Exotic goods from lands afar have captivated minds since the dawn of humanity. For thousands of years, camel trains and ships carried goods from distant lands. More recently, travellers would sail or fly abroad, filling suitcases to the brim with local fashion and memorabilia. Today, we still seek the “alluring” and the “different,” and competition has added “bargain” to the list. But there’s no need to board a plane. We can simply launch a web browser from the comfort of our own homes to experience the back-to-back sales and endless choices that eCommerce has to offer.

Cross-border sales, meaning purchases made by residents of one country from a business based in another, account for 25% of all eCommerce orders today. This global market is growing rapidly and is expected to reach an astounding $2 trillion by 2018! In this post, I share best practices for online retailers looking to seize this opportunity and grow revenue from international consumers.

Why miss out on the fun?

While access to millions of potential new customers across the world presents a huge financial opportunity, cross-border eCommerce poses some challenges for merchants more adept at handling domestic orders. Cross-border consumers have unique shopping behavior and use international credit cards or other foreign payment methods. In order to best handle these orders, retailers should be sure to do the following:

  1. Learn how to correctly interpret shopper behavior

    Behavior that would be considered suspicious in the context of a domestic purchase may be completely legitimate in a cross-border transaction. Reshipping services and proxy servers are two relevant examples:
    Reshippers: Using a reshipper (aka package forwarding service) in a domestic order may indicate that the buyer is trying to mask their real location. In rare scenarios, a domestic consumer may use a reshipper to avoid local sales taxes by using a reshipping service in a neighboring state. But in cross-border sales, consumers utilize reshippers to lower shipping costs or to shop from sites that don’t ship to their home country. Residents of the Caribbean island states commonly use US-based reshippers to receive goods purchased on US retail sites. Our data shows that there is 0% fraud in online fashion purchases by consumers from Barbados, the Bahamas and Jamaica who shipped to a US address.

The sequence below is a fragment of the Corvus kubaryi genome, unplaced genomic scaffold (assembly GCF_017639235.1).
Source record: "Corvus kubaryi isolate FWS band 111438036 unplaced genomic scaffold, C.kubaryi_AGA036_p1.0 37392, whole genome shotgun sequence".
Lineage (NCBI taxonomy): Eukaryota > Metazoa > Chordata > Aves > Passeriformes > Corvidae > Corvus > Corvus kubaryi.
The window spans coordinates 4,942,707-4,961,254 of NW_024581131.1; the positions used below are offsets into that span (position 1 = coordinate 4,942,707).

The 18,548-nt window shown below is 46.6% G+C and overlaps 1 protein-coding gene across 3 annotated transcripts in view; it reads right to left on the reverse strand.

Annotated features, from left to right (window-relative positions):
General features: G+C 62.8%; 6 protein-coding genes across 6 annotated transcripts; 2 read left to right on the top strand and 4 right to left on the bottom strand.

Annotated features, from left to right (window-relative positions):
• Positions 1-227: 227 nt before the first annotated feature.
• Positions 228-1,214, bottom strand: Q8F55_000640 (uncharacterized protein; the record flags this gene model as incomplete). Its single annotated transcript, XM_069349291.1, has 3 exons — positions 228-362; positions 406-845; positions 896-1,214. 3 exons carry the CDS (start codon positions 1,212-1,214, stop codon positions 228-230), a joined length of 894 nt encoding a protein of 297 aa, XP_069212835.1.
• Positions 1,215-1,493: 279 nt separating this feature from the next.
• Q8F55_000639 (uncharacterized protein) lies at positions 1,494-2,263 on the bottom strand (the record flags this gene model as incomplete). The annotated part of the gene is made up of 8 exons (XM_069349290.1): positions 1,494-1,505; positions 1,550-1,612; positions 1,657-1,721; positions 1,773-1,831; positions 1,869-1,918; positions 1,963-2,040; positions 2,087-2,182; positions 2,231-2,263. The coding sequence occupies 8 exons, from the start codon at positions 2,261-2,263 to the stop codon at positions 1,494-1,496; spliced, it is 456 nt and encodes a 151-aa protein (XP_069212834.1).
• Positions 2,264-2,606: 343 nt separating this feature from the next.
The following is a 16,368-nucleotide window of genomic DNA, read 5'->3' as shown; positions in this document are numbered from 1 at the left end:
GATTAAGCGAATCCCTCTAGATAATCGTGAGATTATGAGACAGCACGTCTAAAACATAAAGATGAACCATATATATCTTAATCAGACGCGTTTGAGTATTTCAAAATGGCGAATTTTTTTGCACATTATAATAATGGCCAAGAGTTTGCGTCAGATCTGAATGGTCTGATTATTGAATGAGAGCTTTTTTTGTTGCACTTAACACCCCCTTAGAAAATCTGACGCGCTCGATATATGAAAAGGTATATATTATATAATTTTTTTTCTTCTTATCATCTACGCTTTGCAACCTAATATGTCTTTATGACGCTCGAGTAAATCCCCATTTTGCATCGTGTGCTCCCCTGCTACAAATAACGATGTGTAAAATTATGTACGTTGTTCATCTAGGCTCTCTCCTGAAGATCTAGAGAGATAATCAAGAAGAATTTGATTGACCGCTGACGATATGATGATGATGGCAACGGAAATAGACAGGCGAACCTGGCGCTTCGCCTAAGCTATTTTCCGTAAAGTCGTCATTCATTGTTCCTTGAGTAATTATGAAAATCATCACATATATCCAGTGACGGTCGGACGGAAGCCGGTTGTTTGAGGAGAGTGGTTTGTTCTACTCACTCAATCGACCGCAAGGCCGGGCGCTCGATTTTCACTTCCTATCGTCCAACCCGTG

Proxy servers: Fraudsters often connect to the Internet via proxy servers – usually through a service that assigns them with an IP address different to the true location of the computer from which the order is being placed. But just like reshippers, in addition to the fraudulent use case, there are completely valid reasons to use proxy servers. Some international customers use proxy servers to access media sites unavailable in their country, such as Netflix or the BBC. Other consumers choose to use proxy services due to privacy concerns. Chinese consumers are avid users of proxy services, as these connections allow them to gain access to websites blocked by their government, such as Facebook and Youtube. In fact, we detect proxy server usage in almost 10% of online purchases by Chinese consumers, and we still safely approve 75% of these orders. In other words, 3 of every 4 online Chinese transactions with proxy servers can and should be approved.

  2. Don’t let biases influence your decisions

    Your perception of certain overseas markets, especially after being hit with fraud from abroad, might lead to you to adopt an overly cautious policy that results in the rejection of most online orders from these markets. Unfortunately, relying on your personal idea of what is “high-risk” can lead you to reject good customers and to curb your cross-border sales.
    Ukraine is ranked a dismal 130th on Transparency International’s Corruption Perception Index, so you may be surprised to learn that 93% of online purchases placed from Ukrainian IP addresses can and should be safely approved. Riskified also approves and guarantees approximately 97% of eCommerce orders from Nigeria, the birthplace of the notorious Nigerian Prince email scam. Moreover, it’s important to understand that some of the tools you utilize to manage fraud have built-in biases. For retailers relying on shared blacklists, the negative experiences of other businesses can pre-determine the way certain international orders are handled. Another example of built-in biases is IP address risk scoring tools. For example, Mexican IP addresses consistently receive high proxy scores, yet 83% of online orders placed from IP addresses in Mexico are safely approved by Riskified. To demonstrate the potentially negative impact of blindly relying on third-party scores, we created a visual showing the rate of safely approved online purchases from countries with consistently high proxy scores:
    rates of transactions safely approved from countries with high proxy scores

  3. Familiarize yourself with local social networks and data sources

    While fraudsters go to great lengths to conceal their true identity, good customers will often have a solid digital footprint – leaving plenty of virtual “breadcrumbs” that when collected can corroborate the legitimacy of their purchase. In some countries, Facebook isn’t the most popular social media network. To best handle orders from these markets, retailers need to be familiar with the relevant social networks, such as VK in Russia or QZone in China. Familiarity with local data sources will allow retailers to cross-check the physical addresses provided by the buyer.  For example, in the UK, 192 serves as a local version of the Whitepages, while Italy and France have their own web-based phone and address registries.